NASA has selected two finalist concepts for a robotic mission that is set to launch in 2020. The competition featured a series of concepts limited to the following six mission themes:
- Comet surface sample return
- Lunar south pole-Aitken Basin sample return
- Ocean worlds (Titan and/or Enceladus)
- Saturn probe
- Trojan asteroid tour and rendezvous
- Venus in situ explorer
Twelve proposals were submitted to NASA in April under a New Frontiers program, and the proposals were put through an extensive and competitive peer review process. The two finalists, a comet sample retrieval robot and a drone-like rotorcraft, were chosen and announced by NASA on Wednesday.
Comet Astrobiology Exploration Sample Return (CAESAR)
One finalist concept is the CAESAR mission, which will acquire a sample from the nucleus of comet Churyumov-Gerasimenko and return it safely to Earth. Comets are small chunks of space debris consisting of leftover materials from planets, interstellar clouds, ancient stars, and even the birth of our solar system. This makes them excellent subjects for scientific study, as they can provide valuable insight into the formation of these comets and of Earth, including the origins of Earth’s lifeforms.
The second finalist mission includes a dual-quadcopter, Dragonfly, which will take advantage of the environment on Saturn’s largest moon, Titan, to fly to multiple locations, some of which are hundreds of miles apart. While exploring Titan’s surface, Dragonfly will sample materials and determine surface composition to investigate the organic chemistry and habitability of Titan, as well as monitor atmospheric and surface conditions, and perform seismic studies.
Thomas Zurbuchen, associate administrator for NASA’s Science Mission Directorate in Washington expressed excitement for the ongoing process and the opportunity for the future mission. “This is a giant leap forward in developing our next bold mission of science discovery,” said Zurbuchen. “These are tantalizing investigations that seek to answer some of the biggest questions in our solar system today.”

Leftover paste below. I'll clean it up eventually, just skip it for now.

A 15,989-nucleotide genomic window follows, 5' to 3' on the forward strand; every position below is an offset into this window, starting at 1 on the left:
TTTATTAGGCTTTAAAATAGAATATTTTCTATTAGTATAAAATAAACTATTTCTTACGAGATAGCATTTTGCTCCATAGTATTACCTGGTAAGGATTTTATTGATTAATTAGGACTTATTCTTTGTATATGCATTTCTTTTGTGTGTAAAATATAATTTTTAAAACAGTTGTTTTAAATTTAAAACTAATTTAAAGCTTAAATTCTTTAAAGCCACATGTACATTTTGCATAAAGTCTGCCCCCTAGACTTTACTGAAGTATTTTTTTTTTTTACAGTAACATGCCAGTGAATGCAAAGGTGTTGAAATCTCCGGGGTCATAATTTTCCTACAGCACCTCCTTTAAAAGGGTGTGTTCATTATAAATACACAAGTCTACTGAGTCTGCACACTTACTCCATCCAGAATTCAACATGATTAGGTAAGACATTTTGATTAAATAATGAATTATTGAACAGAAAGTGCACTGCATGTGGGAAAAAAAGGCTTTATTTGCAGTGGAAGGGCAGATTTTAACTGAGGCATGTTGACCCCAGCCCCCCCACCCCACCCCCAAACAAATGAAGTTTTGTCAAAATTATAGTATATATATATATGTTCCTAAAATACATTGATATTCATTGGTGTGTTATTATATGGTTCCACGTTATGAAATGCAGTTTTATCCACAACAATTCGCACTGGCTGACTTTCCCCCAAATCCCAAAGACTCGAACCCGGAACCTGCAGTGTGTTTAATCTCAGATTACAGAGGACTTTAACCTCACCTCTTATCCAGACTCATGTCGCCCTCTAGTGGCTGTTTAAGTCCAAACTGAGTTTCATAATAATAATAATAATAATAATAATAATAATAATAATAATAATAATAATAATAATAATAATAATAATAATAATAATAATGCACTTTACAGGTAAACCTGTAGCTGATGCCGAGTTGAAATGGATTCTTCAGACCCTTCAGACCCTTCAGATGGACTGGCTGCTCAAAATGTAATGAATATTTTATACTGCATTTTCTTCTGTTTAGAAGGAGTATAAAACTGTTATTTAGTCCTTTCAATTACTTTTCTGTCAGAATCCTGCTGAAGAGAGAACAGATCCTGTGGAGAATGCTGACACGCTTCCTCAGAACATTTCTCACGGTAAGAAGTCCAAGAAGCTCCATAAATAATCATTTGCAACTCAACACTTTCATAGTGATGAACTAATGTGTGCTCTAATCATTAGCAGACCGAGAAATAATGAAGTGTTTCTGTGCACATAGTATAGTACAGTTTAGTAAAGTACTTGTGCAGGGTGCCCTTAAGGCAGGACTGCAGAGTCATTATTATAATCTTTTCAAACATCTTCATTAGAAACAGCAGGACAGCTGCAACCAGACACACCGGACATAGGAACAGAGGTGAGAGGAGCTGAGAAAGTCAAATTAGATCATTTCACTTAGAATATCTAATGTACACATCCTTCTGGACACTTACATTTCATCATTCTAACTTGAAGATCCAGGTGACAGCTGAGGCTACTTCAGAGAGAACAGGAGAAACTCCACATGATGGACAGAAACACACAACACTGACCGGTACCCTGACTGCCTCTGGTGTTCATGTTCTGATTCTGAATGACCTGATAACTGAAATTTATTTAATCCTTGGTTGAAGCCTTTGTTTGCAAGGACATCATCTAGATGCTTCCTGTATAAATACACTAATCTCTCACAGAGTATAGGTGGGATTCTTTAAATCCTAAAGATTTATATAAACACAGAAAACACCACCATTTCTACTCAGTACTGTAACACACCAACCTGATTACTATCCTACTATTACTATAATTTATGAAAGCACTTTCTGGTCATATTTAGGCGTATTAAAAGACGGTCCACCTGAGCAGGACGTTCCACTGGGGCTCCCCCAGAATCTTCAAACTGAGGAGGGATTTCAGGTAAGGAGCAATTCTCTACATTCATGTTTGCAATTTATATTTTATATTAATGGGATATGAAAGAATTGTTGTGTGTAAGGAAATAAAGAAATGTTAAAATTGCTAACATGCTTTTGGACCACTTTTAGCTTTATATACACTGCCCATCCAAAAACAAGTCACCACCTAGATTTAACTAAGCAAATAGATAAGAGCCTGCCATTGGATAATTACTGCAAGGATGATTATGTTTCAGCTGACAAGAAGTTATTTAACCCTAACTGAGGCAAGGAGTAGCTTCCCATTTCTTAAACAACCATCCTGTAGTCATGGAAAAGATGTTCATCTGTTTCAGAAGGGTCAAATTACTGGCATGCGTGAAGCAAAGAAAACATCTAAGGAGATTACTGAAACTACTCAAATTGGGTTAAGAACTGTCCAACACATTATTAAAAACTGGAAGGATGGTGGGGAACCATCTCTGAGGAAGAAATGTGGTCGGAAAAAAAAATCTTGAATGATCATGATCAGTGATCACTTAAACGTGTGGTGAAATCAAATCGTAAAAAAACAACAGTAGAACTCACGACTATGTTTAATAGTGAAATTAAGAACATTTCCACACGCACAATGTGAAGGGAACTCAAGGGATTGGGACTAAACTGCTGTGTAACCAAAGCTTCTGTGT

The missions will receive funding through the end of 2018 to further develop and mature their concepts. In spring of 2019, one of the concepts will be chosen to proceed with subsequent mission phases, making it the fourth in NASA’s New Frontiers portfolio. The New Frontiers program is a series of principal investigator-led planetary science investigations, including the New Horizons mission to Pluto, the Juno mission to Jupiter, and the OSIRIS-REX mission to collect a sample of the asteroid Bennu.
NASA Selects Two Other Missions for Funding
In addition to the two finalists that will prepare for possible selection for the 2020 mission, NASA also chose two mission concepts that will receive funding in order to prepare them for future mission competitions.
Enceladus Life Signatures and Habitability (ELSAH)
The ELSAH mission concept will be funded, allowing it to develop cost-effective techniques that limit spacecraft contamination and enable life-detection measurements on cost-capped missions.
Venus in Situ Composition Investigations (VICI)
The VICI mission concept will receive funding to further develop the Venus Element and Mineralogy Camera to operate under the harsh conditions on Venus. The mission uses an instrument featuring lasers designed to measure the mineralogy and elemental composition of rocks on the surface of Venus.